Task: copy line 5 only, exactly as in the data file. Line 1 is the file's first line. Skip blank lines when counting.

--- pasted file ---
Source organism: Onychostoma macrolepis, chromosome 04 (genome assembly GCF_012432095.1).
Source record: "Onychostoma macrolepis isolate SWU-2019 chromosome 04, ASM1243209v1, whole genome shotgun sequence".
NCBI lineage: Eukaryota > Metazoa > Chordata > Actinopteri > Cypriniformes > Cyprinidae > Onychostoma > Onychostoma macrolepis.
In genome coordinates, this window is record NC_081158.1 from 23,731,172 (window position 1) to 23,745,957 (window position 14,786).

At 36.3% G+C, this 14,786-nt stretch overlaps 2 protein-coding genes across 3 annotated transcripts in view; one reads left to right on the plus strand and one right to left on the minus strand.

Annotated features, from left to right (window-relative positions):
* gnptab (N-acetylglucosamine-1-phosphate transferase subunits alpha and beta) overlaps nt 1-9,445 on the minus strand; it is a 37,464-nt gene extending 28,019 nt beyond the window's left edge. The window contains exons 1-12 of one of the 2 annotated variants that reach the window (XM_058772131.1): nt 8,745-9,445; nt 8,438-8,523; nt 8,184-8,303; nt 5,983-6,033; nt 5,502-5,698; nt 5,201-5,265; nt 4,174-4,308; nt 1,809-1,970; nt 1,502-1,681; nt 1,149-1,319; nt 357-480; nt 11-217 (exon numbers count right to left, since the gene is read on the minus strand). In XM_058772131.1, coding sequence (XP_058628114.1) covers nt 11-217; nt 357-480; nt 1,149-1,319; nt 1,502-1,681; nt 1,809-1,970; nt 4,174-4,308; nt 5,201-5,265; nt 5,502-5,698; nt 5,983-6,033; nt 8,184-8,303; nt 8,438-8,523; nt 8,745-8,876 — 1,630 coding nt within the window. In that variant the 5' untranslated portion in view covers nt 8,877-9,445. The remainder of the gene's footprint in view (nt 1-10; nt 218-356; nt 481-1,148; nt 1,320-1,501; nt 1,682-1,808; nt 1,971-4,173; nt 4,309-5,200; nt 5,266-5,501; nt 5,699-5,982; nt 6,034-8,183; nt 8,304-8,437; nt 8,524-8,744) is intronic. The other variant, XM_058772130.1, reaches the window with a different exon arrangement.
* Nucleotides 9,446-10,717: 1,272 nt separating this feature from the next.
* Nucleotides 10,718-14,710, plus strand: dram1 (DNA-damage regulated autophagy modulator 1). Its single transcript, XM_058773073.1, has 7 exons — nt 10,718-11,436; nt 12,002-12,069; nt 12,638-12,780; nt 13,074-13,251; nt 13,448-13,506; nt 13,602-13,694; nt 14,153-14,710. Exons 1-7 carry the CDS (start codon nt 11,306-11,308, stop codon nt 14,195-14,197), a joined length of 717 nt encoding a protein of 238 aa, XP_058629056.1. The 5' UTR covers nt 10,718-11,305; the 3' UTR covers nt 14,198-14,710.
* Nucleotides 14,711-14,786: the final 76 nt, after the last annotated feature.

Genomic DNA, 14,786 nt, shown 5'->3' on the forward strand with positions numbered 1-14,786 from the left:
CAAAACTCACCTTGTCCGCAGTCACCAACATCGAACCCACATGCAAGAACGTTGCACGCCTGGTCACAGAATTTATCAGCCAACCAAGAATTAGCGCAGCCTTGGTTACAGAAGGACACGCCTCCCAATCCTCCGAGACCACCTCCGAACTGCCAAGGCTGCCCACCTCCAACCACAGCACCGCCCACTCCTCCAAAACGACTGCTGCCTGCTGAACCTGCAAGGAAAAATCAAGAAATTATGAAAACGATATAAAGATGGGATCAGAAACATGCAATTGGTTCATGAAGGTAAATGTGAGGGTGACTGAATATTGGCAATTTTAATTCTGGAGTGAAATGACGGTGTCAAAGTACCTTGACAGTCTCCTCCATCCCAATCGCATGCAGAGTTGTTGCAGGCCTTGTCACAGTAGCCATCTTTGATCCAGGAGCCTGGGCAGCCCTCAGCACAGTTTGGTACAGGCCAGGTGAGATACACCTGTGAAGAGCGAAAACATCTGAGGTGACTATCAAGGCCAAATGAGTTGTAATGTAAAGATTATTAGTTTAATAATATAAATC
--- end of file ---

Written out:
At 36.3% G+C, this 14,786-nt stretch overlaps 2 protein-coding genes across 3 annotated transcripts in view; one reads left to right on the plus strand and one right to left on the minus strand.